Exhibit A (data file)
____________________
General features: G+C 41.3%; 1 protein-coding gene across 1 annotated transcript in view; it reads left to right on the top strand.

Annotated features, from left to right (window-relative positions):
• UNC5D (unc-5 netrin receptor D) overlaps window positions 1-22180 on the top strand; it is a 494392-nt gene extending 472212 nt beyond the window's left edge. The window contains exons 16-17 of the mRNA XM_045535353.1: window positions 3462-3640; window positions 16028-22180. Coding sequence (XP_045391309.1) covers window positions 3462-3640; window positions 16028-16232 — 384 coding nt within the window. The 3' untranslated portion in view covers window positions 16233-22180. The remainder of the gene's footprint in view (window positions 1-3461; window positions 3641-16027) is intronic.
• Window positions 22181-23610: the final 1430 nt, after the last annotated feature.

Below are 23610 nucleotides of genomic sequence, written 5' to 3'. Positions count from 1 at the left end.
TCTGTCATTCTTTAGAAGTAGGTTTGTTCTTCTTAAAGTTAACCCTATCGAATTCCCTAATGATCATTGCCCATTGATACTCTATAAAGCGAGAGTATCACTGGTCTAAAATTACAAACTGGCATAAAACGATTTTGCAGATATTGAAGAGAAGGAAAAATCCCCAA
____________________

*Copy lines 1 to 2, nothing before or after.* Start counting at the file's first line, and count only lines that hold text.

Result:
General features: G+C 41.3%; 1 protein-coding gene across 1 annotated transcript in view; it reads left to right on the top strand.

Annotated features, from left to right (window-relative positions):